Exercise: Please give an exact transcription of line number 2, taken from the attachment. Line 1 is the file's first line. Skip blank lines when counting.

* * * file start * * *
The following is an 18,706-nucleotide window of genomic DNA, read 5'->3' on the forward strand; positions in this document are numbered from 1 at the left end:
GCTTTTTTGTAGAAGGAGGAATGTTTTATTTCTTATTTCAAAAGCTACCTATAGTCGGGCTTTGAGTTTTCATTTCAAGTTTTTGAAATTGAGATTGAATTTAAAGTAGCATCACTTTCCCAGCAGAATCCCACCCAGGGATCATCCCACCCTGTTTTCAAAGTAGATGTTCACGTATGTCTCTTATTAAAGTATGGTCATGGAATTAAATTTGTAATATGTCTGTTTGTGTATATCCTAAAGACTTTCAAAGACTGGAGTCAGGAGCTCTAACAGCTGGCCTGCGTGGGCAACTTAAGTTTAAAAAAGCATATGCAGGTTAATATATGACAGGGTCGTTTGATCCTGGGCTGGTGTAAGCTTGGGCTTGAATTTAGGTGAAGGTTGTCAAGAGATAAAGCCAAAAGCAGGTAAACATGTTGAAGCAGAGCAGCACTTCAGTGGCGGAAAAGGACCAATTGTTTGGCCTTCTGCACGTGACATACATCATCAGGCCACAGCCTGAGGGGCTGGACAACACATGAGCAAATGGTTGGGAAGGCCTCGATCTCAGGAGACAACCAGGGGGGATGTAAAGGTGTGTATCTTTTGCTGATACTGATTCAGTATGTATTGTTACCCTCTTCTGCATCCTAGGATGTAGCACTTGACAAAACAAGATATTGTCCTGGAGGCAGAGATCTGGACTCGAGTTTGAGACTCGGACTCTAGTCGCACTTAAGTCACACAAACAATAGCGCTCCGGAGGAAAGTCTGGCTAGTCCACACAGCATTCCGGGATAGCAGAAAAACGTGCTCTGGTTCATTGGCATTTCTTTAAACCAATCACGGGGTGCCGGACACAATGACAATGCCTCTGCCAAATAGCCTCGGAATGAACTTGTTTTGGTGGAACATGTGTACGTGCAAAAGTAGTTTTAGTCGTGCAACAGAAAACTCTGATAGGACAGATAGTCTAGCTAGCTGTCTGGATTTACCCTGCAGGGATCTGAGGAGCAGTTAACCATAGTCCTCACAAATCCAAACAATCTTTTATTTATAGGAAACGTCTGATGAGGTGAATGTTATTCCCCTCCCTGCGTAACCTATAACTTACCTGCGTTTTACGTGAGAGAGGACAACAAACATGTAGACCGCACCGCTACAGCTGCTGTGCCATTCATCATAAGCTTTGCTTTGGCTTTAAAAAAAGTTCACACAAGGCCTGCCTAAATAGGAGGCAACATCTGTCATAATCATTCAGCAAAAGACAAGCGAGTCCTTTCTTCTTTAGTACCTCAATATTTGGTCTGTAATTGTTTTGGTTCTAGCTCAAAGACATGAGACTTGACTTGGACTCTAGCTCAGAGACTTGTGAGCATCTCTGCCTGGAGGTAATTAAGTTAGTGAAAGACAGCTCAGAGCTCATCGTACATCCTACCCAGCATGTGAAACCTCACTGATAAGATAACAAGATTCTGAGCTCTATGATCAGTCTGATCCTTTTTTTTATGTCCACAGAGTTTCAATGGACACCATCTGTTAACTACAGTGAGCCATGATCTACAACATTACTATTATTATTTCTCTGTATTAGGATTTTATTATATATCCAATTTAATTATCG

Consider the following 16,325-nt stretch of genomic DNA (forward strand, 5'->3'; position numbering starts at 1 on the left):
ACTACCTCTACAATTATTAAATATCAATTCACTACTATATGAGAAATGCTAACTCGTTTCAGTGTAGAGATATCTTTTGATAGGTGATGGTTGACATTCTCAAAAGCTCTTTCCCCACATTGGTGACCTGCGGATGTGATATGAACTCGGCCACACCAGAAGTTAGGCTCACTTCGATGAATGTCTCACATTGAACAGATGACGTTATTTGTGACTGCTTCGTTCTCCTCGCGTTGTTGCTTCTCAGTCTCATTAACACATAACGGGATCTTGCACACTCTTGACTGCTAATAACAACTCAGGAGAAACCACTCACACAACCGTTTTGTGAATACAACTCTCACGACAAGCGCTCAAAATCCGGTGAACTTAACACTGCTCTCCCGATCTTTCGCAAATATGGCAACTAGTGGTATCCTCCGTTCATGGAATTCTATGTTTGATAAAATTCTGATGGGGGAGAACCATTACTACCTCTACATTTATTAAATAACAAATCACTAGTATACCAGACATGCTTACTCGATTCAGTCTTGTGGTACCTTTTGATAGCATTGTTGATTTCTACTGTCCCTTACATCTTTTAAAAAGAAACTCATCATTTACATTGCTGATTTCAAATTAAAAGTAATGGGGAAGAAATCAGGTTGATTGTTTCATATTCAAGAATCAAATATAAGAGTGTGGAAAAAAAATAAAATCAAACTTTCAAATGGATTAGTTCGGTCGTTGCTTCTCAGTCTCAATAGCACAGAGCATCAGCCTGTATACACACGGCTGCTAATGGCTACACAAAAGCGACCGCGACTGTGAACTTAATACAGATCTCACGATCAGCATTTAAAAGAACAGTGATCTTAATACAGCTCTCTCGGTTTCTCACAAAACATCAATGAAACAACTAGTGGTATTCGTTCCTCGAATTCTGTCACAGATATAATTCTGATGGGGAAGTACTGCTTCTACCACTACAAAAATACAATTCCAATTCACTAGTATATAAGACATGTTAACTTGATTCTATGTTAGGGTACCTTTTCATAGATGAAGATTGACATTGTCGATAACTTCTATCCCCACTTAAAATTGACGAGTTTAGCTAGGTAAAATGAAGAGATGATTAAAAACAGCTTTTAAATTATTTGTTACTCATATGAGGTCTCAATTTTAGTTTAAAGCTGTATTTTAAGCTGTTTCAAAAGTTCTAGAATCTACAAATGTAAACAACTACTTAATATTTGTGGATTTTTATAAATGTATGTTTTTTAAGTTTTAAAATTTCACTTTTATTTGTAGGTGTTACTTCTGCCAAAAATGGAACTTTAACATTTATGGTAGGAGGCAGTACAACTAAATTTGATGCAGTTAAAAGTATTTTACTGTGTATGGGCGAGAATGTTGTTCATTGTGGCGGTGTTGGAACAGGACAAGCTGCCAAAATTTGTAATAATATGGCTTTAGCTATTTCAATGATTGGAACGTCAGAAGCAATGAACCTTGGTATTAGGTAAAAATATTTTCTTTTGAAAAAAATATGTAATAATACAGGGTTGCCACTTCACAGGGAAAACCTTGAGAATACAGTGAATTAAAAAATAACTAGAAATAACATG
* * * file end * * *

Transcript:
GCTTTTTTGTAGAAGGAGGAATGTTTTATTTCTTATTTCAAAAGCTACCTATAGTCGGGCTTTGAGTTTTCATTTCAAGTTTTTGAAATTGAGATTGAATTTAAAGTAGCATCACTTTCCCAGCAGAATCCCACCCAGGGATCATCCCACCCTGTTTTCAAAGTAGATGTTCACGTATGTCTCTTATTAAAGTATGGTCATGGAATTAAATTTGTAATATGTCTGTTTGTGTATATCCTAAAGACTTTCAAAGACTGGAGTCAGGAGCTCTAACAGCTGGCCTGCGTGGGCAACTTAAGTTTAAAAAAGCATATGCAGGTTAATATATGACAGGGTCGTTTGATCCTGGGCTGGTGTAAGCTTGGGCTTGAATTTAGGTGAAGGTTGTCAAGAGATAAAGCCAAAAGCAGGTAAACATGTTGAAGCAGAGCAGCACTTCAGTGGCGGAAAAGGACCAATTGTTTGGCCTTCTGCACGTGACATACATCATCAGGCCACAGCCTGAGGGGCTGGACAACACATGAGCAAATGGTTGGGAAGGCCTCGATCTCAGGAGACAACCAGGGGGGATGTAAAGGTGTGTATCTTTTGCTGATACTGATTCAGTATGTATTGTTACCCTCTTCTGCATCCTAGGATGTAGCACTTGACAAAACAAGATATTGTCCTGGAGGCAGAGATCTGGACTCGAGTTTGAGACTCGGACTCTAGTCGCACTTAAGTCACACAAACAATAGCGCTCCGGAGGAAAGTCTGGCTAGTCCACACAGCATTCCGGGATAGCAGAAAAACGTGCTCTGGTTCATTGGCATTTCTTTAAACCAATCACGGGGTGCCGGACACAATGACAATGCCTCTGCCAAATAGCCTCGGAATGAACTTGTTTTGGTGGAACATGTGTACGTGCAAAAGTAGTTTTAGTCGTGCAACAGAAAACTCTGATAGGACAGATAGTCTAGCTAGCTGTCTGGATTTACCCTGCAGGGATCTGAGGAGCAGTTAACCATAGTCCTCACAAATCCAAACAATCTTTTATTTATAGGAAACGTCTGATGAGGTGAATGTTATTCCCCTCCCTGCGTAACCTATAACTTACCTGCGTTTTACGTGAGAGAGGACAACAAACATGTAGACCGCACCGCTACAGCTGCTGTGCCATTCATCATAAGCTTTGCTTTGGCTTTAAAAAAAGTTCACACAAGGCCTGCCTAAATAGGAGGCAACATCTGTCATAATCATTCAGCAAAAGACAAGCGAGTCCTTTCTTCTTTAGTACCTCAATATTTGGTCTGTAATTGTTTTGGTTCTAGCTCAAAGACATGAGACTTGACTTGGACTCTAGCTCAGAGACTTGTGAGCATCTCTGCCTGGAGGTAATTAAGTTAGTGAAAGACAGCTCAGAGCTCATCGTACATCCTACCCAGCATGTGAAACCTCACTGATAAGATAACAAGATTCTGAGCTCTATGATCAGTCTGATCCTTTTTTTTATGTCCACAGAGTTTCAATGGACACCATCTGTTAACTACAGTGAGCCATGATCTACAACATTACTATTATTATTTCTCTGTATTAGGATTTTATTATATATCCAATTTAATTATCG